National Security Law

I had the pleasure of participating yesterday in a superb -- and long! -- panel on the 2013 siege of Eastern Ghouta. The panel discussed the facts, the law, and the politics of the siege. I was joined by Hussam Alkatlaby, the Executive Director of the Syrian Violations Documentation Centre; Joost Hiltermann, programme director for Middle East & North Africa at...

You go to war with the President you have, not the President you wish you had. We should keep that basic truth in mind as the US inches ever closer to war with Syria -- and potentially with Russia, a far more terrifying possibility. Donald Trump does not care about civilians in Syria. He does not care about containing the spread...

Elena Chachko has an interesting post at Lawfare discussing Israel's recent public acknowledgement of what the international community has long known: that it was responsible for the 2007 attack on the Al-Kibar nuclear reactor in Syria. Although I agree with much of Chachko's post, I would take issue with what she says about how the failure of states to condemn...

As Patryk Labuda noted earlier today on twitter, the Pre-Trial Chamber (PTC) has ordered the OTP to provide it with additional information concerning the investigation in Afghanistan. Here are the key paragraphs of the order: 3. The Chamber observes that the Prosecutor seeks authorisation to initiate an investigation for crimes committed on the territory of Afghanistan from 1 May 2003 onwards,...

Nikolas Stürchler, the Head of International Humanitarian Law and International Criminal Justice Section at the Swiss Federal Department of Foreign Affairs, has a new post at EJIL: Talk! discussing the ASP's decision to completely exclude states parties from the crime of aggression unless they ratify the aggression amendments -- the "opt-in" position advocated by a number of states, most notably...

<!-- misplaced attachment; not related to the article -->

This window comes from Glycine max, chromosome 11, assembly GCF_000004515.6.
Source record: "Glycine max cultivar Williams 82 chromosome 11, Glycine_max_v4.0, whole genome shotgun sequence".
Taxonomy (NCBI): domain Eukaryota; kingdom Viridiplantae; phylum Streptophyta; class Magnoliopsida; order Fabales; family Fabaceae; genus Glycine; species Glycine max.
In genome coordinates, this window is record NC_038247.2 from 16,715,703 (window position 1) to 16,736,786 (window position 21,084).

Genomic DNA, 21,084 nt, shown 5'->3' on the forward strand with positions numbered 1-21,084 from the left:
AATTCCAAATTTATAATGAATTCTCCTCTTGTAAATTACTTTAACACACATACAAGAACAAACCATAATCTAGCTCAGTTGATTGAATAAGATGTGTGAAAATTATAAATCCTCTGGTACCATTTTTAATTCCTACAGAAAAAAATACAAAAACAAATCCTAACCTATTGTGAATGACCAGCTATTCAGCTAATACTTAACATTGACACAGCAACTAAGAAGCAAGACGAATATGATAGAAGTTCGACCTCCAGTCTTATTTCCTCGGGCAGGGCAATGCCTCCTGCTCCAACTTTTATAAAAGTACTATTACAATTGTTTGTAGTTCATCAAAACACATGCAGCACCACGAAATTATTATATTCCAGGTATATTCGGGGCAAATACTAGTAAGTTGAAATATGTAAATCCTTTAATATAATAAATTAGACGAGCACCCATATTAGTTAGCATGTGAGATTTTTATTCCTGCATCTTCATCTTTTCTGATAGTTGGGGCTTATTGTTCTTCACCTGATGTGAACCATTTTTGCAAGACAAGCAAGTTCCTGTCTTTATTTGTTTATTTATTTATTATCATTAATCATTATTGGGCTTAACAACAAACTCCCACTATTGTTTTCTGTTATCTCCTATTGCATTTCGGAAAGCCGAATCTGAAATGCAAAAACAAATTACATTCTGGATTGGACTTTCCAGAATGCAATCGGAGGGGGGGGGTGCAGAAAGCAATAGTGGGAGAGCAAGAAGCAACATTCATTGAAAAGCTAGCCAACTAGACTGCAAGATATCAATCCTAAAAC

At Lawfare yesterday, two law professors at West Point defended the US's right to attack North Korea if it tests another nuclear weapon or fires another missile into Japanese waters: North Korea is extraordinarily close to becoming a global nuclear power. This very real possibility has reportedly resulted in the United States debating a limited military strike dubbed the “bloody nose” strategy. In...

Although aggression received most of the attention at the Assembly of States Parties (ASP) last month, the ASP also adopted a series of amendments to Art. 8 of the Rome Statute, the war-crimes provision, prohibiting the use of three kinds of weapons in both international armed conflict (IAC) and non-international armed conflict (NIAC): [W]eapons, which use microbial or other biological agents, or...

The Guardian is reporting today that Carter Page -- Donald Trump's bumbling former foreign-policy advisor, who has been interviewed quite extensively by the FBI regarding his contacts with Russia -- earned a PhD from SOAS in 2011 after failing his defence twice. Here are some snippets from the story: Page first submitted his thesis on central Asia’s transition from communism to capitalism in...

[Jennifer Trahan is Associate Professor, The Center for Global Affairs, NYU-SPS and Chair of the International Criminal Court Committee of the American Branch of the International Law Association] On Thursday, December 14, 2017, the ICC’s Assembly of States Parties (ASP) took the historic and significant decision, by consensus, to activate, effective July 17, 2018, the ICC’s jurisdiction over its 4th crime,...

A friend who is even more jaded than I called my attention to the following curious paragraph in the Draft Resolution the ASP has just adopted by consensus: 3.    Reaffirms paragraph 1 of article 40 and paragraph 1 of article 119 of the Rome Statute in relation to the judicial independence of the judges of the Court. This paragraph is new --...